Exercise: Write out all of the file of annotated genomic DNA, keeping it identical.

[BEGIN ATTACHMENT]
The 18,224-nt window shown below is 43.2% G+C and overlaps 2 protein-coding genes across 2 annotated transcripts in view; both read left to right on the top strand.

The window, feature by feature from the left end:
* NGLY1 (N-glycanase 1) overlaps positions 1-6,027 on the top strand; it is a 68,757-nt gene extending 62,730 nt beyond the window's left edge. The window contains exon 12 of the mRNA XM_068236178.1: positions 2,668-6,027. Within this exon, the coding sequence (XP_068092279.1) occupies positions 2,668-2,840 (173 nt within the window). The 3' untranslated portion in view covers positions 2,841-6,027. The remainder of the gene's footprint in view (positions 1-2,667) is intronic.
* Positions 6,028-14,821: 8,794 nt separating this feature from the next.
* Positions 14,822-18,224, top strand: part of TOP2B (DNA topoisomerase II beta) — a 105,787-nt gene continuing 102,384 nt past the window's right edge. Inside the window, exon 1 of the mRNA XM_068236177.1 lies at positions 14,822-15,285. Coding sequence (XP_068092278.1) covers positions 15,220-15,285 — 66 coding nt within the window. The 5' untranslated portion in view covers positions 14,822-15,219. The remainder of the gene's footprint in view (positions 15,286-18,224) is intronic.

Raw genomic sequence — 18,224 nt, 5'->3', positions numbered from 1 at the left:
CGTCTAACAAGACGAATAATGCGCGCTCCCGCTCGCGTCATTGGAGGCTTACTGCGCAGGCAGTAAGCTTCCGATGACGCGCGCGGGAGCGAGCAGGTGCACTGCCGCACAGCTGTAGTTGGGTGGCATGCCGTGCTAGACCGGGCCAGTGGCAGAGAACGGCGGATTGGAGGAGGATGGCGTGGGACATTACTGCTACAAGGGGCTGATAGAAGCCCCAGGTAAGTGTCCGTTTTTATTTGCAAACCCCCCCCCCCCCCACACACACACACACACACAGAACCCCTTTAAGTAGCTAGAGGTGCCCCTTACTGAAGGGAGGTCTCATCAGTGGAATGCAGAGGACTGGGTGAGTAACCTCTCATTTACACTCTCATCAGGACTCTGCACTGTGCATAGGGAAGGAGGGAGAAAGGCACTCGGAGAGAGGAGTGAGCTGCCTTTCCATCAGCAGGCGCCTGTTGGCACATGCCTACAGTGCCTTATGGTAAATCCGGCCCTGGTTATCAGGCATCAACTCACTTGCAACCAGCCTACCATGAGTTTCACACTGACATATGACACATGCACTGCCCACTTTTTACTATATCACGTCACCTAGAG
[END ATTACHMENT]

The 18,224-nt window shown below is 43.2% G+C and overlaps 2 protein-coding genes across 2 annotated transcripts in view; both read left to right on the top strand.

The window, feature by feature from the left end:
* NGLY1 (N-glycanase 1) overlaps positions 1-6,027 on the top strand; it is a 68,757-nt gene extending 62,730 nt beyond the window's left edge. The window contains exon 12 of the mRNA XM_068236178.1: positions 2,668-6,027. Within this exon, the coding sequence (XP_068092279.1) occupies positions 2,668-2,840 (173 nt within the window). The 3' untranslated portion in view covers positions 2,841-6,027. The remainder of the gene's footprint in view (positions 1-2,667) is intronic.
* Positions 6,028-14,821: 8,794 nt separating this feature from the next.
* Positions 14,822-18,224, top strand: part of TOP2B (DNA topoisomerase II beta) — a 105,787-nt gene continuing 102,384 nt past the window's right edge. Inside the window, exon 1 of the mRNA XM_068236177.1 lies at positions 14,822-15,285. Coding sequence (XP_068092278.1) covers positions 15,220-15,285 — 66 coding nt within the window. The 5' untranslated portion in view covers positions 14,822-15,219. The remainder of the gene's footprint in view (positions 15,286-18,224) is intronic.

Raw genomic sequence — 18,224 nt, 5'->3', positions numbered from 1 at the left:
CGTCTAACAAGACGAATAATGCGCGCTCCCGCTCGCGTCATTGGAGGCTTACTGCGCAGGCAGTAAGCTTCCGATGACGCGCGCGGGAGCGAGCAGGTGCACTGCCGCACAGCTGTAGTTGGGTGGCATGCCGTGCTAGACCGGGCCAGTGGCAGAGAACGGCGGATTGGAGGAGGATGGCGTGGGACATTACTGCTACAAGGGGCTGATAGAAGCCCCAGGTAAGTGTCCGTTTTTATTTGCAAACCCCCCCCCCCCCCACACACACACACACACACAGAACCCCTTTAAGTAGCTAGAGGTGCCCCTTACTGAAGGGAGGTCTCATCAGTGGAATGCAGAGGACTGGGTGAGTAACCTCTCATTTACACTCTCATCAGGACTCTGCACTGTGCATAGGGAAGGAGGGAGAAAGGCACTCGGAGAGAGGAGTGAGCTGCCTTTCCATCAGCAGGCGCCTGTTGGCACATGCCTACAGTGCCTTATGGTAAATCCGGCCCTGGTTATCAGGCATCAACTCACTTGCAACCAGCCTACCATGAGTTTCACACTGACATATGACACATGCACTGCCCACTTTTTACTATATCACGTCACCTAGAG